IDEAS home Printed from
   My bibliography  Save this paper

Relaxing the IIA Assumption in Locational Choice Models: A Comparison Between Conditional Logit, Mixed Logit, and Multinomial Probit Models


  • Dahlberg, Matz

    () (Department of Economics)

  • Eklöf, Matias

    () (Department of Economics)


This paper estimates a locational choice model to assess the demand for local public services, using a data set where individuals chooses between 26 municipalities within a local labor market. We assess the importance of the IIA assumption by comparing the predictions of three difference models; the conditional logit (CL) model, the mixed logit (MXL) model, and the multinomial probit (MNP) model. Our main finding is that a MXL or a MNP estimator leads to exactly the same conclusions as the traditional CL estimator. That is, given the data used here, the IIA assumption, and hence the use of a CL estimator, seems to be valid when estimating Tiebout-related migration. The only instance when we get somewhat different results when using the MXL or MNP estimator compared with the CL estimator is when we have a too parsimonious model. One possible hypothesis explaining this result is that omitted variables are captured by the distribution parameters of the coeffcients of the included variables, leading to the false conclusion that the coefficients are not fixed. This hypothesis is supported by the results from a Monte Carlo investigation.

Suggested Citation

  • Dahlberg, Matz & Eklöf, Matias, 2003. "Relaxing the IIA Assumption in Locational Choice Models: A Comparison Between Conditional Logit, Mixed Logit, and Multinomial Probit Models," Working Paper Series 2003:9, Uppsala University, Department of Economics.
  • Handle: RePEc:hhs:uunewp:2003_009

    Download full text from publisher

    File URL:
    Download Restriction: no

    References listed on IDEAS

    1. Bergstrom, Theodore C & Goodman, Robert P, 1973. "Private Demands for Public Goods," American Economic Review, American Economic Association, vol. 63(3), pages 280-296, June.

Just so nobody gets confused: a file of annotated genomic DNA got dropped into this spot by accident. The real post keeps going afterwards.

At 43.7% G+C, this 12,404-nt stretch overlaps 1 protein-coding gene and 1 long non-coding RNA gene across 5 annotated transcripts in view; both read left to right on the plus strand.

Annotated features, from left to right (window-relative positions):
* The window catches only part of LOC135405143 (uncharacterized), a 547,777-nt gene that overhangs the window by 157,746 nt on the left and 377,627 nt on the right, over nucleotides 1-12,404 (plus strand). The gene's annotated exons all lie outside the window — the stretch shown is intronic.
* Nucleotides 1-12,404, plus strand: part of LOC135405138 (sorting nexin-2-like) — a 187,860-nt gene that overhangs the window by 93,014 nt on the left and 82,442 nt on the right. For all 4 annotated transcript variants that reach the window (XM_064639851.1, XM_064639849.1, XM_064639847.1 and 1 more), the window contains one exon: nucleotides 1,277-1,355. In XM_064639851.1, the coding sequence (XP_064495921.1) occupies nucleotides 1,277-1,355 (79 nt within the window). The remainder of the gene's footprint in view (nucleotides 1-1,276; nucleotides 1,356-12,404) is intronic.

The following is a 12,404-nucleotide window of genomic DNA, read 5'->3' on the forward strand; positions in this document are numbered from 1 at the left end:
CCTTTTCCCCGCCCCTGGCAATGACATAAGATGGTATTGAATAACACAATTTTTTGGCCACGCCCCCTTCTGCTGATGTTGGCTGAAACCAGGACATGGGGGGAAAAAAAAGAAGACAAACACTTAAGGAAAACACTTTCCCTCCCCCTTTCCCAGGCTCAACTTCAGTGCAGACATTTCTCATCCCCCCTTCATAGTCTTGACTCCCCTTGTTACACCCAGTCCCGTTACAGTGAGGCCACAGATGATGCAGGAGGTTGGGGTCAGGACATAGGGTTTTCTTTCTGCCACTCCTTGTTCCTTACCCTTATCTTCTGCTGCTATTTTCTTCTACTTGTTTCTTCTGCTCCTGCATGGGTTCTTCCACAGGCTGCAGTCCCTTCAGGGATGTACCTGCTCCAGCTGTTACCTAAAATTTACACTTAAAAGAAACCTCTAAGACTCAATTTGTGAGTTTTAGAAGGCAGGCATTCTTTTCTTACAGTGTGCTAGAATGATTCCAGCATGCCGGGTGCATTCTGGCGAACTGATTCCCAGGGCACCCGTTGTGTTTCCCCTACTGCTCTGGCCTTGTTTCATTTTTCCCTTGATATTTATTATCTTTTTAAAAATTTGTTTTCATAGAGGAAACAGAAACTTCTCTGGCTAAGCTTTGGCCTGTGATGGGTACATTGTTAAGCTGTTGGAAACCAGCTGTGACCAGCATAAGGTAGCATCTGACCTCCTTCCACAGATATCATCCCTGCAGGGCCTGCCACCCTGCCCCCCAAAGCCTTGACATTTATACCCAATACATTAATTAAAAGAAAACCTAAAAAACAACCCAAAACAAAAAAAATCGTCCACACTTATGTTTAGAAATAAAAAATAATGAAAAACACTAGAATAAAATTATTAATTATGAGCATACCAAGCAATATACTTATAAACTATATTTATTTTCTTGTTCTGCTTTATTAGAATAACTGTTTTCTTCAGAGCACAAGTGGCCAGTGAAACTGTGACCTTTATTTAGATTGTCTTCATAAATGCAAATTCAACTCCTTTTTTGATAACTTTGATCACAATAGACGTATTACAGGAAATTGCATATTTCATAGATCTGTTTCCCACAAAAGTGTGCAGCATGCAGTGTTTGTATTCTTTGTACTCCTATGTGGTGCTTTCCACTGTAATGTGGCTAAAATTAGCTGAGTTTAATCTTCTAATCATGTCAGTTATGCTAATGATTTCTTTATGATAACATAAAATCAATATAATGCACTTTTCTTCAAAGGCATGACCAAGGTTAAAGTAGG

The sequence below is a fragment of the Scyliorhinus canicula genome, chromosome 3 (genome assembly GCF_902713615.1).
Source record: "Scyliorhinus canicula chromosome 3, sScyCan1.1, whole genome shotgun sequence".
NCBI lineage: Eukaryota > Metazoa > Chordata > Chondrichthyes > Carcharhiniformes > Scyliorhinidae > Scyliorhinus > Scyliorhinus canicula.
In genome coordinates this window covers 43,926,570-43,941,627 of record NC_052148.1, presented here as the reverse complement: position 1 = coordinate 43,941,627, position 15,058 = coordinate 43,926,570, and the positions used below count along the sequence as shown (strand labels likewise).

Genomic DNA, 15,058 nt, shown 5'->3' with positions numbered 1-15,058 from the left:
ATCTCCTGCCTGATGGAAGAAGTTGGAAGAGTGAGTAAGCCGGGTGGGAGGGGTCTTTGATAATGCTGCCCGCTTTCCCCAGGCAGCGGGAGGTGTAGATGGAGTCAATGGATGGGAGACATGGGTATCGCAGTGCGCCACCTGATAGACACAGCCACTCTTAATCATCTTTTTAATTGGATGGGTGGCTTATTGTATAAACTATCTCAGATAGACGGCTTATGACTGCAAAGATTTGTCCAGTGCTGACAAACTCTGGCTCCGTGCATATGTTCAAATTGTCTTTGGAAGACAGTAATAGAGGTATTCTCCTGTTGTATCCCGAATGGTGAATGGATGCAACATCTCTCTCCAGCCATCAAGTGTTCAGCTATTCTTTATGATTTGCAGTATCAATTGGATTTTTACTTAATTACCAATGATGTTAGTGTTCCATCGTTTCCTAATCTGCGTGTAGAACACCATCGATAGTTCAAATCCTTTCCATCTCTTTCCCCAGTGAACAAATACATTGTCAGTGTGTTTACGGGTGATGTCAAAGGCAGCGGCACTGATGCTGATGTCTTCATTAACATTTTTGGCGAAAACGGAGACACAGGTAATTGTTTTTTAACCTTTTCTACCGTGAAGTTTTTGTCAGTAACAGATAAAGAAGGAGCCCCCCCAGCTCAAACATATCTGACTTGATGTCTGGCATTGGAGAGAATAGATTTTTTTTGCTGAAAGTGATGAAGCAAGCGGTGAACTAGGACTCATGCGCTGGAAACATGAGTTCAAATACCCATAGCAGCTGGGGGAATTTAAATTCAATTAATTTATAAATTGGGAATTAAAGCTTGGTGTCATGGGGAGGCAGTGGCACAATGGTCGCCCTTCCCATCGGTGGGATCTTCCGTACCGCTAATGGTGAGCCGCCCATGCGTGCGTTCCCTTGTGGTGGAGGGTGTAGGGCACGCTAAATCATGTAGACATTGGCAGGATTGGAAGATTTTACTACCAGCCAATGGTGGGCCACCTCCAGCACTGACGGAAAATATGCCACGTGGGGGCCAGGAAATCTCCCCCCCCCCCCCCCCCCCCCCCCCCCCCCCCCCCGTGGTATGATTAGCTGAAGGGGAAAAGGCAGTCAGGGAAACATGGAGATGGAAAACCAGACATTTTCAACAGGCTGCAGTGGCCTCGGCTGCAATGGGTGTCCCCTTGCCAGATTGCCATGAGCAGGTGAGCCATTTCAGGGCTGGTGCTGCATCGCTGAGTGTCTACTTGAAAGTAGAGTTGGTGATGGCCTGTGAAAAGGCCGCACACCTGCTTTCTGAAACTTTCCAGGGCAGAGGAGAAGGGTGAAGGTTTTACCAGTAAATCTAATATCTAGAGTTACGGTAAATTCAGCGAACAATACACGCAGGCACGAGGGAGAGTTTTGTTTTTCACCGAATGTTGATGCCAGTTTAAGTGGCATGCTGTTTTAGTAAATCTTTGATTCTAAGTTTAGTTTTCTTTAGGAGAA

2. Nechyba, Thomas J. & Strauss, Robert P., 1998. "Community choice and local public services: A discrete choice approach," Regional Science and Urban Economics, Elsevier, vol. 28(1), pages 51-73, January.
    3. Dahlberg, M. & Fredriksson, P., 2001. "Migration and Local Public Services," Papers 2001-12, Uppsala - Working Paper Series.
    4. Bergstrom, Theodore C & Rubinfeld, Daniel L & Shapiro, Perry, 1982. "Micro-Based Estimates of Demand Functions for Local School Expenditures," Econometrica, Econometric Society, vol. 50(5), pages 1183-1205, September.
    5. Borsch-Supan, Axel & Hajivassiliou, Vassilis A., 1993. "Smooth unbiased multivariate probability simulators for maximum likelihood estimation of limited dependent variable models," Journal of Econometrics, Elsevier, vol. 58(3), pages 347-368, August.
    6. Brownstone, David & Train, Kenneth, 1998. "Forecasting new product penetration with flexible substitution patterns," Journal of Econometrics, Elsevier, vol. 89(1-2), pages 109-129, November.
    7. Yinger, John, 1982. "Capitalization and the Theory of Local Public Finance," Journal of Political Economy, University of Chicago Press, vol. 90(5), pages 917-943, October.
    8. Quigley, John M., 1985. "Consumer choice of dwelling, neighborhood and public services," Regional Science and Urban Economics, Elsevier, vol. 15(1), pages 41-63, February.
    9. Hajivassiliou, Vassilis & McFadden, Daniel & Ruud, Paul, 1996. "Simulation of multivariate normal rectangle probabilities and their derivatives theoretical and computational results," Journal of Econometrics, Elsevier, vol. 72(1-2), pages 85-134.
    10. Daniel McFadden & Kenneth Train, 2000. "Mixed MNL models for discrete response," Journal of Applied Econometrics, John Wiley & Sons, Ltd., vol. 15(5), pages 447-470.
    11. Edin, P.-A. & Fredriksson, P., 2000. "LINDA - Longitudinal INdividual DAta for Sweden," Papers 2000:19, Uppsala - Working Paper Series.
    12. Daniel McFadden, 1977. "Modelling the Choice of Residential Location," Cowles Foundation Discussion Papers 477, Cowles Foundation for Research in Economics, Yale University.
    13. Rosen, Harvey S & Fullerton, David J, 1977. "A Note on Local Tax Rates, Public Benefit Levels, and Property Values," Journal of Political Economy, University of Chicago Press, vol. 85(2), pages 433-440, April.
    14. David Revelt & Kenneth Train, 1998. "Mixed Logit With Repeated Choices: Households' Choices Of Appliance Efficiency Level," The Review of Economics and Statistics, MIT Press, vol. 80(4), pages 647-657, November.
    Full references (including those not matched with items on IDEAS)


    Citations are extracted by the CitEc Project, subscribe to its RSS feed for this item.

    Cited by:

    1. Brian Cushing, 2005. "The Role of Welfare and Space in the Migration of the Poor," Working Papers Working Paper 2005-08, Regional Research Institute, West Virginia University.